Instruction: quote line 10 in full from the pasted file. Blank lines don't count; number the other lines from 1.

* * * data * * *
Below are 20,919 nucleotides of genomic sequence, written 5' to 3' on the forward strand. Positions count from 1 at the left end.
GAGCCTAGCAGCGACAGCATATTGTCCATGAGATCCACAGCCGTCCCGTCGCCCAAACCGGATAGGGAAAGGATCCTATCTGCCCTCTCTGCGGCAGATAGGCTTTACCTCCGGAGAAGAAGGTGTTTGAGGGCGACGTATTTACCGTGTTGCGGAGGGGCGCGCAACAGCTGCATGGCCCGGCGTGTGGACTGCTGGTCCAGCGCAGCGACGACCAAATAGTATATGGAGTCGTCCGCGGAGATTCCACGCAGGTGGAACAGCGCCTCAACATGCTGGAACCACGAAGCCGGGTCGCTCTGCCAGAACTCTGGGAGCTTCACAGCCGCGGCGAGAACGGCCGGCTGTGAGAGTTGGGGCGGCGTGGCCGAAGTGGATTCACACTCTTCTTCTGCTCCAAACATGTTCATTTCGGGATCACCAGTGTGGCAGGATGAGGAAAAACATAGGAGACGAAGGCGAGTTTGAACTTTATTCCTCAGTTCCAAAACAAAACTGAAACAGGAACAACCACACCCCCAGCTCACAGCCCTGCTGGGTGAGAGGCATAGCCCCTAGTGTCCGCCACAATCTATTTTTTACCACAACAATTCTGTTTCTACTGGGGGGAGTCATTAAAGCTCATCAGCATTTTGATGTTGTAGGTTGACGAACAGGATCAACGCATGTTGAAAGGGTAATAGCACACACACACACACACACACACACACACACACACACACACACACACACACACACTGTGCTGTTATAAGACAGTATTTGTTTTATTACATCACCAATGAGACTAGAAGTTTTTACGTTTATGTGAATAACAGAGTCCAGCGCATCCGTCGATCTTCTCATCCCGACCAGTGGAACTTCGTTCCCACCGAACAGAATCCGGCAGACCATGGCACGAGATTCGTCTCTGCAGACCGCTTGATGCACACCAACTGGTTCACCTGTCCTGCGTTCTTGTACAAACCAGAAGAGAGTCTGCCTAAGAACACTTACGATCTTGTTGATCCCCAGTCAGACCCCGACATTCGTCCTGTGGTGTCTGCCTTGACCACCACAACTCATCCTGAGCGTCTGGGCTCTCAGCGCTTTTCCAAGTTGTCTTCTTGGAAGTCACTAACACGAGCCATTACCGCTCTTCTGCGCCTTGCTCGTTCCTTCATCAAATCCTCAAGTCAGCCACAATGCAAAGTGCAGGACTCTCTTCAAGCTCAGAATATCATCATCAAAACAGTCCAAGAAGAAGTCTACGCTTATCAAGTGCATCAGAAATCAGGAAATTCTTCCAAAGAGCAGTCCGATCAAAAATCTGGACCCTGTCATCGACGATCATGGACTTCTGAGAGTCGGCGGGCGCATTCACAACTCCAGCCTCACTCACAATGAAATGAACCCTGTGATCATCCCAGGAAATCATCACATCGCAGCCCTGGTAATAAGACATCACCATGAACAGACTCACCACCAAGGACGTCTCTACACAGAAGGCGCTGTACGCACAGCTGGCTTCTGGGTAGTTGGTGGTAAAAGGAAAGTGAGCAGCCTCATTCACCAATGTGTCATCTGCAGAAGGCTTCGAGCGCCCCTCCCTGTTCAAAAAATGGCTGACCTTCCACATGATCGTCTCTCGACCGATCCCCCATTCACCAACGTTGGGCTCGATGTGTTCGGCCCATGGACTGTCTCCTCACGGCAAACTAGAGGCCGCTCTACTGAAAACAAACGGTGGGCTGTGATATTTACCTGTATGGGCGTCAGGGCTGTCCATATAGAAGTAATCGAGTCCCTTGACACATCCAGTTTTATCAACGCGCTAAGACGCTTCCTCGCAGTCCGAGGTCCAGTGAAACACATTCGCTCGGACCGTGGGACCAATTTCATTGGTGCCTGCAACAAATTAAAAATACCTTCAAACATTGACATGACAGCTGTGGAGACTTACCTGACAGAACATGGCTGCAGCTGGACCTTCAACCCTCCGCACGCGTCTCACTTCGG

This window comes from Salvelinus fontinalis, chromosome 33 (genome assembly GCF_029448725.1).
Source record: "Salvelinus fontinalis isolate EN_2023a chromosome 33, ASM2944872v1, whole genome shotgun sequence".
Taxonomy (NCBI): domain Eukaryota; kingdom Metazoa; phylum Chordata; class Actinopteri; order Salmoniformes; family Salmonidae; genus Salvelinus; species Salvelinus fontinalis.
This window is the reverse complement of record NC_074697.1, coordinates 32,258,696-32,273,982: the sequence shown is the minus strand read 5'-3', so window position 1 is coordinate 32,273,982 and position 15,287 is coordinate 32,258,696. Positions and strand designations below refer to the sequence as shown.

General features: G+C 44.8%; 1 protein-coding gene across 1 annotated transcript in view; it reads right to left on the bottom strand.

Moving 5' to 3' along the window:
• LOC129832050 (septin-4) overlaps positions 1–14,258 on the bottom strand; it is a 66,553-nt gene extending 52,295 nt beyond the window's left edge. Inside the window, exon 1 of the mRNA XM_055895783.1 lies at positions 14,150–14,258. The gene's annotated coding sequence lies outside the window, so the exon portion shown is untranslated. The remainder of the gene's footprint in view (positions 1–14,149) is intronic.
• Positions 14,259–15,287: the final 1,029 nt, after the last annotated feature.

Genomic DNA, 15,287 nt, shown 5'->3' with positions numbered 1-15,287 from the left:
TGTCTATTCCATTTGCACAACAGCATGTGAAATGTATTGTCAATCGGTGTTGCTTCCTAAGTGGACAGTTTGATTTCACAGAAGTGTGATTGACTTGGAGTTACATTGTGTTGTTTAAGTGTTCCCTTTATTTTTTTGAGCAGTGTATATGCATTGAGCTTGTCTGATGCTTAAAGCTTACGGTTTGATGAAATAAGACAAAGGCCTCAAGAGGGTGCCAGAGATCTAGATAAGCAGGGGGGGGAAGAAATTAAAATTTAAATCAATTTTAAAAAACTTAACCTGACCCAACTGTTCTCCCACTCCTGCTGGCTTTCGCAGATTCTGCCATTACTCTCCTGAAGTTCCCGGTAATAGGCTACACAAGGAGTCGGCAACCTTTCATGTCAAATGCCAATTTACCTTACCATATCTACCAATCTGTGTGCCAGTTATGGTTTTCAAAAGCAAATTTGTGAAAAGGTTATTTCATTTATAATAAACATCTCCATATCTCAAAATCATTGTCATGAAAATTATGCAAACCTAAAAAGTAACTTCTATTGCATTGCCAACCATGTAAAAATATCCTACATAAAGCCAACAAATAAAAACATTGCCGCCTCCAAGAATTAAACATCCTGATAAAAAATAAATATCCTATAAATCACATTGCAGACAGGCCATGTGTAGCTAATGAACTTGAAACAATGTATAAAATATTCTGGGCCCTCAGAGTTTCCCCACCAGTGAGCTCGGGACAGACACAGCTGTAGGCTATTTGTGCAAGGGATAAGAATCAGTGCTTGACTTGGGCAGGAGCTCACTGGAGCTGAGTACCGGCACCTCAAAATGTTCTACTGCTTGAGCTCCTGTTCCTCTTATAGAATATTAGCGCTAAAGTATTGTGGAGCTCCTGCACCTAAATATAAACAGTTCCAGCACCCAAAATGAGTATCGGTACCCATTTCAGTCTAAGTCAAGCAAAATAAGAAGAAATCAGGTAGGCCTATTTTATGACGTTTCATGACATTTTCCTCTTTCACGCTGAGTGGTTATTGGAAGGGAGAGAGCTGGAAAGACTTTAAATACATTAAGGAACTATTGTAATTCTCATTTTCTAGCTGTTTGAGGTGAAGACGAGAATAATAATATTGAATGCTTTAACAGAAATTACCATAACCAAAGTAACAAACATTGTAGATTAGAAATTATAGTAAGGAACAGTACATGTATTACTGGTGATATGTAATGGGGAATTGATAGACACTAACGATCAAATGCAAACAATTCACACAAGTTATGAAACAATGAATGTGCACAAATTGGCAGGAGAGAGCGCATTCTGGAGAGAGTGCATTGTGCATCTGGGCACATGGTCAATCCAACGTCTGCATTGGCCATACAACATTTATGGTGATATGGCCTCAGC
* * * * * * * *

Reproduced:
• Positions 14,259–15,287: the final 1,029 nt, after the last annotated feature.